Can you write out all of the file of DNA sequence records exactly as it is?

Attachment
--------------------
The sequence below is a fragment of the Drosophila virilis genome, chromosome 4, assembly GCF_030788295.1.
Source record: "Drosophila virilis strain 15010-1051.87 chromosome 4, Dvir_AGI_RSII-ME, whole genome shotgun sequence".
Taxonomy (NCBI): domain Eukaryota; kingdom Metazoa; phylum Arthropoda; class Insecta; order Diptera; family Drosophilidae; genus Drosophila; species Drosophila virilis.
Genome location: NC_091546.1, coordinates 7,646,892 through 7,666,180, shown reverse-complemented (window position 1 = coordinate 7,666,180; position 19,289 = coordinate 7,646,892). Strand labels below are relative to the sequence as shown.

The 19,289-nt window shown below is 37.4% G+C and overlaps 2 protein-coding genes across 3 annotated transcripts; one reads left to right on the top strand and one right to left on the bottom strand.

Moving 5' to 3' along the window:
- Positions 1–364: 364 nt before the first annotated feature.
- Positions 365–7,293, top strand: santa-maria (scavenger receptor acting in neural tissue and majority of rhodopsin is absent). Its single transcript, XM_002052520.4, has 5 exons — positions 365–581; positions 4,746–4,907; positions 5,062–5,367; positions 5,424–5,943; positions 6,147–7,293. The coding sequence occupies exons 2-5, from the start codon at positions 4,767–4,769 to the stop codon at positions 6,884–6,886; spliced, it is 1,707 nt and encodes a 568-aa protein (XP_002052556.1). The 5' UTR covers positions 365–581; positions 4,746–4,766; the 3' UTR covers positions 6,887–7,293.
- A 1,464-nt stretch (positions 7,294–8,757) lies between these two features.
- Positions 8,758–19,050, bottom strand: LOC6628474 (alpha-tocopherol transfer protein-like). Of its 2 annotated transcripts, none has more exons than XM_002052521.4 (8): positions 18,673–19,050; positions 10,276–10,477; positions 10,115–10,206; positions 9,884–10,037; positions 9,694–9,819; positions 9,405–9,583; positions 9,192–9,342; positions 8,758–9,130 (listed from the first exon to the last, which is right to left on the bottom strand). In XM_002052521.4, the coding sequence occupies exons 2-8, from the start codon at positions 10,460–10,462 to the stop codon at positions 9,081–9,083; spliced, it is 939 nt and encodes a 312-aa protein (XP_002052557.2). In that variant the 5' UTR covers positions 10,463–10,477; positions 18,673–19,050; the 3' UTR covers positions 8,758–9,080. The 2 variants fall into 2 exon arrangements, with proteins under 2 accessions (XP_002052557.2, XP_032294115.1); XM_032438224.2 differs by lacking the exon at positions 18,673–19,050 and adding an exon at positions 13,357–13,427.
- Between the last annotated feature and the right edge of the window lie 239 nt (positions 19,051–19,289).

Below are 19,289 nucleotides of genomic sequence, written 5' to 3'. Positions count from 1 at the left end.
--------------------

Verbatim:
The sequence below is a fragment of the Drosophila virilis genome, chromosome 4, assembly GCF_030788295.1.
Source record: "Drosophila virilis strain 15010-1051.87 chromosome 4, Dvir_AGI_RSII-ME, whole genome shotgun sequence".
Taxonomy (NCBI): domain Eukaryota; kingdom Metazoa; phylum Arthropoda; class Insecta; order Diptera; family Drosophilidae; genus Drosophila; species Drosophila virilis.
Genome location: NC_091546.1, coordinates 7,646,892 through 7,666,180, shown reverse-complemented (window position 1 = coordinate 7,666,180; position 19,289 = coordinate 7,646,892). Strand labels below are relative to the sequence as shown.

The 19,289-nt window shown below is 37.4% G+C and overlaps 2 protein-coding genes across 3 annotated transcripts; one reads left to right on the top strand and one right to left on the bottom strand.

Moving 5' to 3' along the window:
- Positions 1–364: 364 nt before the first annotated feature.
- Positions 365–7,293, top strand: santa-maria (scavenger receptor acting in neural tissue and majority of rhodopsin is absent). Its single transcript, XM_002052520.4, has 5 exons — positions 365–581; positions 4,746–4,907; positions 5,062–5,367; positions 5,424–5,943; positions 6,147–7,293. The coding sequence occupies exons 2-5, from the start codon at positions 4,767–4,769 to the stop codon at positions 6,884–6,886; spliced, it is 1,707 nt and encodes a 568-aa protein (XP_002052556.1). The 5' UTR covers positions 365–581; positions 4,746–4,766; the 3' UTR covers positions 6,887–7,293.
- A 1,464-nt stretch (positions 7,294–8,757) lies between these two features.
- Positions 8,758–19,050, bottom strand: LOC6628474 (alpha-tocopherol transfer protein-like). Of its 2 annotated transcripts, none has more exons than XM_002052521.4 (8): positions 18,673–19,050; positions 10,276–10,477; positions 10,115–10,206; positions 9,884–10,037; positions 9,694–9,819; positions 9,405–9,583; positions 9,192–9,342; positions 8,758–9,130 (listed from the first exon to the last, which is right to left on the bottom strand). In XM_002052521.4, the coding sequence occupies exons 2-8, from the start codon at positions 10,460–10,462 to the stop codon at positions 9,081–9,083; spliced, it is 939 nt and encodes a 312-aa protein (XP_002052557.2). In that variant the 5' UTR covers positions 10,463–10,477; positions 18,673–19,050; the 3' UTR covers positions 8,758–9,080. The 2 variants fall into 2 exon arrangements, with proteins under 2 accessions (XP_002052557.2, XP_032294115.1); XM_032438224.2 differs by lacking the exon at positions 18,673–19,050 and adding an exon at positions 13,357–13,427.
- Between the last annotated feature and the right edge of the window lie 239 nt (positions 19,051–19,289).

Below are 19,289 nucleotides of genomic sequence, written 5' to 3'. Positions count from 1 at the left end.